Faculty Awareness and Use of an Institutional Repository at a Master’s Granting University
Introduction: Assessment plays a significant role in managing a successful institutional repository (IR). This study combined the results of a faculty survey that measured faculty awareness of and participation in the IR of a single, state masters-granting institution with information regarding content type and downloads to draw conclusions regarding the composition and usage of the IR at this institution. Method: A survey was sent to 856 faculty members at Fort Hays State University (FHSU) that asked questions regarding awareness of the IR and participation in the IR demonstrated through deposit and access of materials. Statistics regarding content type and full-text downloads were collected from the repository platform. Collected data were compared with previous studies at other similar institutions to determine similitude or difference between this IR and other IRs at masters and baccalaureate institutions. Results & Discussion: Faculty awareness of and participation in the IR at FHSU is higher than that of other institutions, as shown in previous surveys, even though overall faculty participation remains low. The content of the IR is largely consistent with other similar institutions. Conclusion: The faculty survey combined with information regarding repository usage demonstrates that the FHSU Scholars Repository serves a different purpose for both faculty and users than designers envisioned. Efforts to force the IR to resemble that of a research institution may be misplaced. Further research on the content makeup of IRs at masters and baccalaureate institutions is needed to establish commonalities among smaller institutions.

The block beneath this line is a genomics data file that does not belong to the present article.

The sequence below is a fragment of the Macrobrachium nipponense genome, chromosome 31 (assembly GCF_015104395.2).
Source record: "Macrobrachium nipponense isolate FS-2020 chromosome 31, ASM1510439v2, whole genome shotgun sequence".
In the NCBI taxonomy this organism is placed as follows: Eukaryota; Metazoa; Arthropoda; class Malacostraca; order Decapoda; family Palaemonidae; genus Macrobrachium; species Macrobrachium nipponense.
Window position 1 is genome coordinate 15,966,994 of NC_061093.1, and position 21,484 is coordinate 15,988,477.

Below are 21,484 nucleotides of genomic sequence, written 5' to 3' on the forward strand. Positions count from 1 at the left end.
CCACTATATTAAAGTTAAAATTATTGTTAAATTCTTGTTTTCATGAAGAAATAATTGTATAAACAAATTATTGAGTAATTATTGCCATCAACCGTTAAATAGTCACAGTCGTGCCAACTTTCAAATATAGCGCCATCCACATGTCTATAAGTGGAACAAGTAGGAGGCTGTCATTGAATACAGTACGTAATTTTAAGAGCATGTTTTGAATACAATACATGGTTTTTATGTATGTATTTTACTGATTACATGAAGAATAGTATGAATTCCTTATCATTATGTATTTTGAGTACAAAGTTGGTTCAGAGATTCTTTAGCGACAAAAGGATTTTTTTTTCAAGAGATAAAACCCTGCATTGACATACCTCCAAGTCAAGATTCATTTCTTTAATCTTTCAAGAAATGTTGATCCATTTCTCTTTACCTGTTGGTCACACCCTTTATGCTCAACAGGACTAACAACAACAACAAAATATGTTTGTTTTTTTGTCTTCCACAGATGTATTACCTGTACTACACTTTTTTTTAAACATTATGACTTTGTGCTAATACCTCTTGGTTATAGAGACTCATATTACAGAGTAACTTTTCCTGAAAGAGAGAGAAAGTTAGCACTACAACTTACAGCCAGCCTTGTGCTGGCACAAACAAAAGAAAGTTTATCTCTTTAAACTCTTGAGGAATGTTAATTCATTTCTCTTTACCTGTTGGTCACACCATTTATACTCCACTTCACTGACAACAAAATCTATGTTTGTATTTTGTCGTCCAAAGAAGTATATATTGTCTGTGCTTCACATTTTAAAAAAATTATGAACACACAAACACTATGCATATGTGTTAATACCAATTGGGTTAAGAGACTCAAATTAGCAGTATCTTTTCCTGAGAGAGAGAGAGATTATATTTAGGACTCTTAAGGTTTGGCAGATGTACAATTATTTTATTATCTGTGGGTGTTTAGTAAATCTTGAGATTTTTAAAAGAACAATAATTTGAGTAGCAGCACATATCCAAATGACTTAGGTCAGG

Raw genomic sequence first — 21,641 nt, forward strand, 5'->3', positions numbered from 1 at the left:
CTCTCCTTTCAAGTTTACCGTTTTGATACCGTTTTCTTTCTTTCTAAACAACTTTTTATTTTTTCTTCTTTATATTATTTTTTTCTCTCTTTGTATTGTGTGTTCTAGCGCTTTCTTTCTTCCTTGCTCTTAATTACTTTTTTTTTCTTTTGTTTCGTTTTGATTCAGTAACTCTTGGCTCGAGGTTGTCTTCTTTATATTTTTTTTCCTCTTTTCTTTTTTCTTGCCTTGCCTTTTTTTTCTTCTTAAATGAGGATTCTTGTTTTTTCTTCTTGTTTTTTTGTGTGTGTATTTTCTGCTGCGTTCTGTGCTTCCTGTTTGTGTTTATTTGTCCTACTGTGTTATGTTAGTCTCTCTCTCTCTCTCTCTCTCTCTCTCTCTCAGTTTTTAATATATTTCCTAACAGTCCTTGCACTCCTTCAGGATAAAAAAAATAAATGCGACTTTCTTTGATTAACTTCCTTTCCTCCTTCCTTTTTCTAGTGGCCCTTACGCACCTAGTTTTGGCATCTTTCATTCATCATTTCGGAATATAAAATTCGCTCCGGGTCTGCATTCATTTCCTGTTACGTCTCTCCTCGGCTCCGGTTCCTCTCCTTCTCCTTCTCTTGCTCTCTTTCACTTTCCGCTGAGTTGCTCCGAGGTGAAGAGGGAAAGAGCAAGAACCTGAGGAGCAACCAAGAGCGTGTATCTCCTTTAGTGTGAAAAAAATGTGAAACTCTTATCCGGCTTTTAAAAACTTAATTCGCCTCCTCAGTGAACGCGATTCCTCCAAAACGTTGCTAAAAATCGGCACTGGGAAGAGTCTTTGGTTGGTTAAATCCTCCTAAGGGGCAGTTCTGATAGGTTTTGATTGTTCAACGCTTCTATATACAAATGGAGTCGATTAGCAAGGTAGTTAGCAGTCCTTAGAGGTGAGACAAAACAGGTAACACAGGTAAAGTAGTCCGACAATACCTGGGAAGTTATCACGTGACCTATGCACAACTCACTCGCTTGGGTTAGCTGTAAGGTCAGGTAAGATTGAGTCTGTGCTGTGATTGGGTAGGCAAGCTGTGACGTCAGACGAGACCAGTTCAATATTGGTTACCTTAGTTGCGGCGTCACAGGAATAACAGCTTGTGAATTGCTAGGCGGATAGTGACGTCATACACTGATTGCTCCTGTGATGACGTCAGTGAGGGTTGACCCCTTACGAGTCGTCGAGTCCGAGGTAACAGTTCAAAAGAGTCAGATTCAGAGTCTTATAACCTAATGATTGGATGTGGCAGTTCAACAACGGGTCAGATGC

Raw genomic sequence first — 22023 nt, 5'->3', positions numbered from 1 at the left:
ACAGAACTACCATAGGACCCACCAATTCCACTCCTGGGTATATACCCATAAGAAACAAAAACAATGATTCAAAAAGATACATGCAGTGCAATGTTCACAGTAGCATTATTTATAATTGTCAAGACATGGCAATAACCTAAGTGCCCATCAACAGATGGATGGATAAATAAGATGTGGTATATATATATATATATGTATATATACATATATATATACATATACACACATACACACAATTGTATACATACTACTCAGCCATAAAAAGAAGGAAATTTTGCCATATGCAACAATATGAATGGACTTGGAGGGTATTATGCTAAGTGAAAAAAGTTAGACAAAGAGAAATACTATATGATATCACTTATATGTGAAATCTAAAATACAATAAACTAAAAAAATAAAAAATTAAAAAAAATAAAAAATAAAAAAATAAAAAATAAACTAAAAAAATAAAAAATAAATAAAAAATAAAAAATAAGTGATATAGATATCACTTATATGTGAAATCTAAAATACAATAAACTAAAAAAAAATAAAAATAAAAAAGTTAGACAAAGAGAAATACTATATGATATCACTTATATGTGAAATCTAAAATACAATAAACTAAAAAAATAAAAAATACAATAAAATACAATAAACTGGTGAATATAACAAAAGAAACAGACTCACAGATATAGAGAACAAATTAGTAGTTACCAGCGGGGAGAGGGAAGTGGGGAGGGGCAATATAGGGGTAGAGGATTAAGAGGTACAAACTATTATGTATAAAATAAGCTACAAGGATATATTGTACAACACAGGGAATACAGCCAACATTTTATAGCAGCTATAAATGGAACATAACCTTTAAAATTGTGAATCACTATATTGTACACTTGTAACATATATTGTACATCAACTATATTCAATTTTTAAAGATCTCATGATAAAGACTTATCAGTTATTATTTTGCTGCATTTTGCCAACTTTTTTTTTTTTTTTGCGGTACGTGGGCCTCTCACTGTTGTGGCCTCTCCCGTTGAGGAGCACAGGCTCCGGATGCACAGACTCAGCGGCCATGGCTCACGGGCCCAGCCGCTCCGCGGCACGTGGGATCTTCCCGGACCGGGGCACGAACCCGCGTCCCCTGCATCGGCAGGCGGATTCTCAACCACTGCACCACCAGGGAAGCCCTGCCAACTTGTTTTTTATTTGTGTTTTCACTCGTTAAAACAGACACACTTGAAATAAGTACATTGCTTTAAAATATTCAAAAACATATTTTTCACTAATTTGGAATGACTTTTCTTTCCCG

Keywords: institutional repositories, master's granting institutions, teaching institutions, faculty awareness, faculty surveys, open access
How to Cite:
Turner, M. E. & Sauer, J., (2022) “Faculty Awareness and Use of an Institutional Repository at a Master’s Granting University”, Journal of Librarianship and Scholarly Communication 10(1). doi: https://doi.org/10.31274/jlsc.13875